PARIS – Leading French actresses, including Juliette Binoche and Isabelle Huppert, have cut locks of their hair in protest over the death of Ms Mahsa Amini, the young Iranian woman who died while in the custody of Iran’s morality police.
The morality police enforce the Islamic republic’s strict dress code.
Ms Amini, 22, was arrested on Sept 13 in Teheran for “inappropriate attire” and died three days later in hospital, sparking waves of protest in which more than 130 people have died, according to rights groups.
Iranian authorities have reported that many members of the security forces were killed during the unrest, which has spiralled into the biggest show of opposition to Iran’s authorities in years.
Many are calling for the end of more than four decades of Islamic clerical rule.
An Instagram video posted on Wednesday by an account called soutienfemmesiran (support for women of Iran) shows Binoche and other French actresses and singers – including Marion Cotillard and Isabelle Adjani – cutting their hair, with a Farsi rendition of Italian protest song Bella Ciao accompanying the video montage.
“For freedom,” says Binoche, 58, who won the Academy Award for Best Supporting Actress for her role in The English Patient (1996), as she snips off a huge handful of her auburn hair and holds it up to the camera.
The video includes French text which translates to: “Mahsa Amini was abused by the morality police until death followed. All she stood accused of was wearing her veil in an inappropriate manner. She died for having a few locks of her hair exposed.”
The post has been widely relayed on other social media, including Facebook and Twitter, with the hashtag HairForFreedom.
Iran’s clerical rulers have been grappling with the biggest nationwide unrest in years since Ms Amini’s death, and protests have spread abroad including London, Paris, Rome and Madrid in solidarity with Iranian demonstrators.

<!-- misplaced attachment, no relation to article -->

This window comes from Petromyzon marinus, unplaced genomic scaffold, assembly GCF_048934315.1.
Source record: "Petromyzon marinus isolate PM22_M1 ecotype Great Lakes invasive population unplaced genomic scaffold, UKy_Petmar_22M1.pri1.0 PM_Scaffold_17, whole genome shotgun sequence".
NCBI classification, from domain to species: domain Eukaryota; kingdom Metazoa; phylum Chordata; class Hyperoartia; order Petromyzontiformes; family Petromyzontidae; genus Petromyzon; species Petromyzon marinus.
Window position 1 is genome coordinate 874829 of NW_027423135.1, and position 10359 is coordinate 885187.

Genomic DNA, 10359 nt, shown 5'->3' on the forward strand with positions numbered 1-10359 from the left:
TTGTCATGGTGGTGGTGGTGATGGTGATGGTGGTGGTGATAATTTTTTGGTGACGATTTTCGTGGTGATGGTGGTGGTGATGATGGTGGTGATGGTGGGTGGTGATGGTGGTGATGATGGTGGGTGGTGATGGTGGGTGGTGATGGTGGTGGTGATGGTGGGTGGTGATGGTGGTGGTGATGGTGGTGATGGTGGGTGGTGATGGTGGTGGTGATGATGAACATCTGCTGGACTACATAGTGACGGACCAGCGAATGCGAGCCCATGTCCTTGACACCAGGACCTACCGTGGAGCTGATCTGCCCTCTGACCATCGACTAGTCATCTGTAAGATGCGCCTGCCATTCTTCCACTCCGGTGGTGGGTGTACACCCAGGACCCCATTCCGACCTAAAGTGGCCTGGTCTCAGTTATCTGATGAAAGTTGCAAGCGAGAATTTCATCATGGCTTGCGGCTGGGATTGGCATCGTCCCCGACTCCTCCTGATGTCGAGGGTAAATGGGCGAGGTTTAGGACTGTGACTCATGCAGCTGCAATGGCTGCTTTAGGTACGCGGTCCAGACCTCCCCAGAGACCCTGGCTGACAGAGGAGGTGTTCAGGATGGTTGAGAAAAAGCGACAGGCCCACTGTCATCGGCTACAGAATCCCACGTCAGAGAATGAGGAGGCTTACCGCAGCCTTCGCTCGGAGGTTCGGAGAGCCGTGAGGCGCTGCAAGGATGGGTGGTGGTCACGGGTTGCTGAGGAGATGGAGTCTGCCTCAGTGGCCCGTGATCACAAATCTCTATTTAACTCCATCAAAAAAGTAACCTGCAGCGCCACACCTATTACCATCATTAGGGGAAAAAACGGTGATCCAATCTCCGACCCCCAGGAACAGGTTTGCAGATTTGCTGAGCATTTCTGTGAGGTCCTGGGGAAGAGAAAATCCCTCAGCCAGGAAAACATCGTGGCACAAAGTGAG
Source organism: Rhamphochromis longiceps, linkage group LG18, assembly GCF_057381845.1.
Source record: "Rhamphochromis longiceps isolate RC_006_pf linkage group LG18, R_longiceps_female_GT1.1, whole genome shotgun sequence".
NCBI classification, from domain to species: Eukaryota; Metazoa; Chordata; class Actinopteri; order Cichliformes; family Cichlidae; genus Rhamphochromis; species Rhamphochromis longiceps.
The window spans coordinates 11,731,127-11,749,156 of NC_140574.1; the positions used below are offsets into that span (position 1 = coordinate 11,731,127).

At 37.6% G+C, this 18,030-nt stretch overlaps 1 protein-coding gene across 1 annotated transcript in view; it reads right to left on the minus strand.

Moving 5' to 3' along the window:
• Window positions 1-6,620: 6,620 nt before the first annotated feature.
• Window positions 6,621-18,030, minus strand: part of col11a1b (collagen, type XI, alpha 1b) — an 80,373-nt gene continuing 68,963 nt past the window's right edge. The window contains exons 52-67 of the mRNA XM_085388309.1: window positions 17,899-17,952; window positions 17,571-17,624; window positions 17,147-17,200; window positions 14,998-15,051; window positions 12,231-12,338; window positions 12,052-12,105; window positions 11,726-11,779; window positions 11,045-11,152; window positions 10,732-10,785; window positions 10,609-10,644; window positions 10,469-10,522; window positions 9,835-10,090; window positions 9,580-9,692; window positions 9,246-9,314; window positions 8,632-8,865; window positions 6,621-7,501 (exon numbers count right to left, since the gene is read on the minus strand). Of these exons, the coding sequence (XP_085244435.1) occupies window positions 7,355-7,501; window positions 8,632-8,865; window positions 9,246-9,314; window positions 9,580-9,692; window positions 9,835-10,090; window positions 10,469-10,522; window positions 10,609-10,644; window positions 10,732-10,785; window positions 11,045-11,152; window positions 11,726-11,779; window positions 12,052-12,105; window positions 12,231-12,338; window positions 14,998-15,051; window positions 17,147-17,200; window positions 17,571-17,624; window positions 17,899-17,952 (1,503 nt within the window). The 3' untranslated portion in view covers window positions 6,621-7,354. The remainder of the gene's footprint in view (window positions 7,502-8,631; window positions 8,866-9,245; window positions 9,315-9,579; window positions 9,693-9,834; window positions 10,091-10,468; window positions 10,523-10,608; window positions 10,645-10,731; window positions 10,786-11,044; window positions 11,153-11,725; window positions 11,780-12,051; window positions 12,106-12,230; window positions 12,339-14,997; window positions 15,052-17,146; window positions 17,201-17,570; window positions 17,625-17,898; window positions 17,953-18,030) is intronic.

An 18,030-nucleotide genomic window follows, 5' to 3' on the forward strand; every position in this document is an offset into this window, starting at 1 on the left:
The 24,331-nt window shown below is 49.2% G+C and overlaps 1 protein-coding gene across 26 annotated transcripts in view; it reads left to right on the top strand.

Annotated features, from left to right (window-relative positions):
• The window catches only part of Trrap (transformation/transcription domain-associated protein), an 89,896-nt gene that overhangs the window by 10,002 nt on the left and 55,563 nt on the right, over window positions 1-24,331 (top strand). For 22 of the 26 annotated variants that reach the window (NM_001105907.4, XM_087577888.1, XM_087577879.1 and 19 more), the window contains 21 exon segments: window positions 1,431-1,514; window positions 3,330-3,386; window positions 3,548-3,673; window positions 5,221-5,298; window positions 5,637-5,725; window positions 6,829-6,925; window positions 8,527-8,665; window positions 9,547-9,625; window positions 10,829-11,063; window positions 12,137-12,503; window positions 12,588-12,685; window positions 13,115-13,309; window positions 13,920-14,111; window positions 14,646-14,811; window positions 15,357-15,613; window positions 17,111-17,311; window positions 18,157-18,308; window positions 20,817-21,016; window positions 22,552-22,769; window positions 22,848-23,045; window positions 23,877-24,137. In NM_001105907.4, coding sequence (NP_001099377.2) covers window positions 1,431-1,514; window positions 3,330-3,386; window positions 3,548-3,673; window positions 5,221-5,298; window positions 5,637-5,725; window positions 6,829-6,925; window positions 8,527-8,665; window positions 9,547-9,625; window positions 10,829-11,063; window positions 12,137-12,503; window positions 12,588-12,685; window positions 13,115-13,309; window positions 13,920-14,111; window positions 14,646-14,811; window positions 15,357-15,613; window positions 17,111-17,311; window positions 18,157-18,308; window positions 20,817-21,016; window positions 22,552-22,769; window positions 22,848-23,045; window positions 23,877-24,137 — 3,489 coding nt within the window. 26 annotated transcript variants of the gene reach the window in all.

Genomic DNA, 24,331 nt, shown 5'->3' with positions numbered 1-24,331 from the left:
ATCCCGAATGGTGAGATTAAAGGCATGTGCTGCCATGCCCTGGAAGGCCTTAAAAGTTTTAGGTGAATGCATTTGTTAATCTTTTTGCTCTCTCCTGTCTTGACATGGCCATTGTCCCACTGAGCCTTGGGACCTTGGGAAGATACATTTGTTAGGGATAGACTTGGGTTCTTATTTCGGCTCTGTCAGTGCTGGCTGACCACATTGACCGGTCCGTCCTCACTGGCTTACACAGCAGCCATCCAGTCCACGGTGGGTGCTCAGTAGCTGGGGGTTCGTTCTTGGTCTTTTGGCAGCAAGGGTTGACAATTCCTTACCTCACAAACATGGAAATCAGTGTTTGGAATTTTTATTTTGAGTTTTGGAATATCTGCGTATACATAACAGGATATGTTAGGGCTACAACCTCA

“Iranian women expect support from the international community. This is a beautiful way to show that support,” said French lawyer Richard Sedillot, who initiated the action.
“This is only a first step. I hope that everybody in the world will follow, not only actresses but everyone. Men could also cut their hair. I think it will happen.”
Lawyers, media personalities and other women in France have followed suit.
Other Hollywood celebrities have also spoken out in support of the protesters in Iran. American actress Angelina Jolie wrote on Instagram last week that women “don’t need their morals policed, their minds re-educated, or their bodies controlled”.
Meanwhile, Iranian-American actress Nazanin Boniadi, who is starring in Amazon Prime Video’s The Lord Of The Rings: The Rings Of Power series, wrote in a column for entertainment trade publication Deadline on Sept 30 that “what we have witnessed in the two weeks since Mahsa’s untimely death, is nothing short of the first female-led revolution of our time”.
“Iranian women caused a paradigm shift as they took to the streets to burn their compulsory hijabs and cut off their hair in protest, while men joined them en force,” she added. REUTERS